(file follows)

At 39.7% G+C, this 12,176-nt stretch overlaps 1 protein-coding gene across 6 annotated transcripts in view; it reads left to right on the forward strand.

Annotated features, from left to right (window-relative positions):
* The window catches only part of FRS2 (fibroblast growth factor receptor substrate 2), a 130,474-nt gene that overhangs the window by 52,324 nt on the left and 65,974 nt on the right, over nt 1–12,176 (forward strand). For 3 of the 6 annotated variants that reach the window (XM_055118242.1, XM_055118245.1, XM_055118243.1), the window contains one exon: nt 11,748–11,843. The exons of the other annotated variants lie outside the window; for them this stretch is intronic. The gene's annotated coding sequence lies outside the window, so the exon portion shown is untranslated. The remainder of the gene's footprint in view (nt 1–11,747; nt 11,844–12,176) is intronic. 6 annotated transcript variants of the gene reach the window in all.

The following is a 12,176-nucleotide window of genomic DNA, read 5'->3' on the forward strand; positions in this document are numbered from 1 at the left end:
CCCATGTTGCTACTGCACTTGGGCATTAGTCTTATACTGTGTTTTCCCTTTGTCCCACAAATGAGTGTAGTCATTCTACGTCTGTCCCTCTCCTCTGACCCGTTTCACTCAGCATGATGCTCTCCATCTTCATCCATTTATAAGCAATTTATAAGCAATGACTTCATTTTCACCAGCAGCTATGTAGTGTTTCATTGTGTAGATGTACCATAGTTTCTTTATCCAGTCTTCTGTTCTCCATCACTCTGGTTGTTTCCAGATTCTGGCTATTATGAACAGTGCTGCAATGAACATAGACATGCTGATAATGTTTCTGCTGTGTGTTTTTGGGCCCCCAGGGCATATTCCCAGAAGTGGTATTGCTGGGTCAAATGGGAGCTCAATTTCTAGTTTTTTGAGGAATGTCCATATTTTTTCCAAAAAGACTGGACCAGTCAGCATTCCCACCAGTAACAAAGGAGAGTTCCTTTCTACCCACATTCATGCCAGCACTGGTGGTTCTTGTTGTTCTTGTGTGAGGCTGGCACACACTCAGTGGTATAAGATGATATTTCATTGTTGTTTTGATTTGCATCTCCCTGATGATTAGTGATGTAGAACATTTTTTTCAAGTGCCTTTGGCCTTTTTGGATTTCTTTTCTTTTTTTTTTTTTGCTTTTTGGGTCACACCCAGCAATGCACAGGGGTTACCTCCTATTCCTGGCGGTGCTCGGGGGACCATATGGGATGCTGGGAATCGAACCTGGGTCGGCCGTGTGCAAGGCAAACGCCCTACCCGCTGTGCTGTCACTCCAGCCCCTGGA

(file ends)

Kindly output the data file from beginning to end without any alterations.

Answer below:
At 39.7% G+C, this 12,176-nt stretch overlaps 1 protein-coding gene across 6 annotated transcripts in view; it reads left to right on the forward strand.

Annotated features, from left to right (window-relative positions):
* The window catches only part of FRS2 (fibroblast growth factor receptor substrate 2), a 130,474-nt gene that overhangs the window by 52,324 nt on the left and 65,974 nt on the right, over nt 1–12,176 (forward strand). For 3 of the 6 annotated variants that reach the window (XM_055118242.1, XM_055118245.1, XM_055118243.1), the window contains one exon: nt 11,748–11,843. The exons of the other annotated variants lie outside the window; for them this stretch is intronic. The gene's annotated coding sequence lies outside the window, so the exon portion shown is untranslated. The remainder of the gene's footprint in view (nt 1–11,747; nt 11,844–12,176) is intronic. 6 annotated transcript variants of the gene reach the window in all.

The following is a 12,176-nucleotide window of genomic DNA, read 5'->3' on the forward strand; positions in this document are numbered from 1 at the left end:
CCCATGTTGCTACTGCACTTGGGCATTAGTCTTATACTGTGTTTTCCCTTTGTCCCACAAATGAGTGTAGTCATTCTACGTCTGTCCCTCTCCTCTGACCCGTTTCACTCAGCATGATGCTCTCCATCTTCATCCATTTATAAGCAATTTATAAGCAATGACTTCATTTTCACCAGCAGCTATGTAGTGTTTCATTGTGTAGATGTACCATAGTTTCTTTATCCAGTCTTCTGTTCTCCATCACTCTGGTTGTTTCCAGATTCTGGCTATTATGAACAGTGCTGCAATGAACATAGACATGCTGATAATGTTTCTGCTGTGTGTTTTTGGGCCCCCAGGGCATATTCCCAGAAGTGGTATTGCTGGGTCAAATGGGAGCTCAATTTCTAGTTTTTTGAGGAATGTCCATATTTTTTCCAAAAAGACTGGACCAGTCAGCATTCCCACCAGTAACAAAGGAGAGTTCCTTTCTACCCACATTCATGCCAGCACTGGTGGTTCTTGTTGTTCTTGTGTGAGGCTGGCACACACTCAGTGGTATAAGATGATATTTCATTGTTGTTTTGATTTGCATCTCCCTGATGATTAGTGATGTAGAACATTTTTTTCAAGTGCCTTTGGCCTTTTTGGATTTCTTTTCTTTTTTTTTTTTTGCTTTTTGGGTCACACCCAGCAATGCACAGGGGTTACCTCCTATTCCTGGCGGTGCTCGGGGGACCATATGGGATGCTGGGAATCGAACCTGGGTCGGCCGTGTGCAAGGCAAACGCCCTACCCGCTGTGCTGTCACTCCAGCCCCTGGA